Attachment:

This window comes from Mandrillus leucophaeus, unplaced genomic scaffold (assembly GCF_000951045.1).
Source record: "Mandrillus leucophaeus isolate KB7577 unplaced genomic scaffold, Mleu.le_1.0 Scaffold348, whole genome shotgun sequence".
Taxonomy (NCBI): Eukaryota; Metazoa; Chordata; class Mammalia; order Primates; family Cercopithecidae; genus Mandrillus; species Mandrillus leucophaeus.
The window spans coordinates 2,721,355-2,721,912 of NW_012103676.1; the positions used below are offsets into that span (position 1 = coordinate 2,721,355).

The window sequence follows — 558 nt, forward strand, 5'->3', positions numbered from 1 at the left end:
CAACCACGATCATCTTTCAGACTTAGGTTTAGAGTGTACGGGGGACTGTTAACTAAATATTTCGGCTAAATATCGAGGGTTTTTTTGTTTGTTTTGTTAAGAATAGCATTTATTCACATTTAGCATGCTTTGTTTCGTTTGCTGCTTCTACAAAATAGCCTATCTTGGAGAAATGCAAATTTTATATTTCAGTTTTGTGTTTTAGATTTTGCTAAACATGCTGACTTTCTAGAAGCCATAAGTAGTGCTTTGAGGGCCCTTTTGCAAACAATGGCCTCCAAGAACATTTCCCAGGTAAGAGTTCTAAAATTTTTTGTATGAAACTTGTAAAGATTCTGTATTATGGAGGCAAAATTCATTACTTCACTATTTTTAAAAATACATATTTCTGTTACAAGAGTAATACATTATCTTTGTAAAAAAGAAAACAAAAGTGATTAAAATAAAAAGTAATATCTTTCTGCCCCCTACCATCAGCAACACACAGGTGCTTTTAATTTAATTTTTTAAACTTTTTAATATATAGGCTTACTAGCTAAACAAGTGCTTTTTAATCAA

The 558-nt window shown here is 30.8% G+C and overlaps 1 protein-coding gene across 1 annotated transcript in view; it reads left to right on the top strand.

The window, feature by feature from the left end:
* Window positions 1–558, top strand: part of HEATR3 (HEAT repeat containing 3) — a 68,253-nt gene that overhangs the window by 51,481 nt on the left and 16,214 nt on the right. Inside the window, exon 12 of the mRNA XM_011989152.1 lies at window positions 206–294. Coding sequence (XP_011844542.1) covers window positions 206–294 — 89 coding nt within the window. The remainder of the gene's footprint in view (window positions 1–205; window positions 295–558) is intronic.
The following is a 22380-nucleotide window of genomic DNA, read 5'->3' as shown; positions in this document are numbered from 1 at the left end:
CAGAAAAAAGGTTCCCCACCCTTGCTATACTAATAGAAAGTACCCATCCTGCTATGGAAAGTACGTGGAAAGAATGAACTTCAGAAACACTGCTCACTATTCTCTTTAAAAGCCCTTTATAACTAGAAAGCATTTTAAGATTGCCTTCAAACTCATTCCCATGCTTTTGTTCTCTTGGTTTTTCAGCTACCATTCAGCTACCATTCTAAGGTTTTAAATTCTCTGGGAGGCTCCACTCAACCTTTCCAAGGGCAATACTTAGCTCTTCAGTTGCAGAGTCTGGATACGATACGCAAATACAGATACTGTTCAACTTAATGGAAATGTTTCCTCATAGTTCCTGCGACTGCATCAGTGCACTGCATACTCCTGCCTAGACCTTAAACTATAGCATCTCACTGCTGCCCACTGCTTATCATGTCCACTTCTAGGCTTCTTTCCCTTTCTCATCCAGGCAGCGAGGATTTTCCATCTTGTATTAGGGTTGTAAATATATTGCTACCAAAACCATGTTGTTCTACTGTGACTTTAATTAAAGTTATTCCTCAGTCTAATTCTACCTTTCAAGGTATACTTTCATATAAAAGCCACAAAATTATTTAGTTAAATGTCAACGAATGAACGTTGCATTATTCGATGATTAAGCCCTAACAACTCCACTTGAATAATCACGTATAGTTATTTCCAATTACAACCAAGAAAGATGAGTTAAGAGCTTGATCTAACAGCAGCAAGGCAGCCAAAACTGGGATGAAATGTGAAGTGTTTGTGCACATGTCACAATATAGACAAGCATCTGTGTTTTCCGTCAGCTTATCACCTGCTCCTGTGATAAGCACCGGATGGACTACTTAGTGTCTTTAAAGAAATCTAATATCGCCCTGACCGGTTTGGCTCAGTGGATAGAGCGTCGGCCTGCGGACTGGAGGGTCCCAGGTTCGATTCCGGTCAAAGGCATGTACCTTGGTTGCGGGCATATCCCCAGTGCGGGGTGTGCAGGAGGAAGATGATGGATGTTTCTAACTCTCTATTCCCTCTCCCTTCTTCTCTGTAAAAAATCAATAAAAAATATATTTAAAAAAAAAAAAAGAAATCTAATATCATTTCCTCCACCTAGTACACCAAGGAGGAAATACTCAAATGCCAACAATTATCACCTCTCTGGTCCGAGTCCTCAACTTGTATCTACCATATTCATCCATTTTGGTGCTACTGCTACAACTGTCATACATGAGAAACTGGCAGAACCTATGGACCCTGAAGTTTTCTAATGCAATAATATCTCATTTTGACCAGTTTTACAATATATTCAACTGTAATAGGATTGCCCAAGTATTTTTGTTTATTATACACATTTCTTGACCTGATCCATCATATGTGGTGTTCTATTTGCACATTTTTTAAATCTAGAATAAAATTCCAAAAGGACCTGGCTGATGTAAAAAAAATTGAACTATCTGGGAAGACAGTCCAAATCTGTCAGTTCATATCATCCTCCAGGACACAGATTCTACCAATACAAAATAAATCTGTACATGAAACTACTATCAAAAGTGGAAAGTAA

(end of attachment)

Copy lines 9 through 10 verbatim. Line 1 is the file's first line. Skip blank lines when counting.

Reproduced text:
* Window positions 1–558, top strand: part of HEATR3 (HEAT repeat containing 3) — a 68,253-nt gene that overhangs the window by 51,481 nt on the left and 16,214 nt on the right. Inside the window, exon 12 of the mRNA XM_011989152.1 lies at window positions 206–294. Coding sequence (XP_011844542.1) covers window positions 206–294 — 89 coding nt within the window. The remainder of the gene's footprint in view (window positions 1–205; window positions 295–558) is intronic.
The following is a 22380-nucleotide window of genomic DNA, read 5'->3' as shown; positions in this document are numbered from 1 at the left end: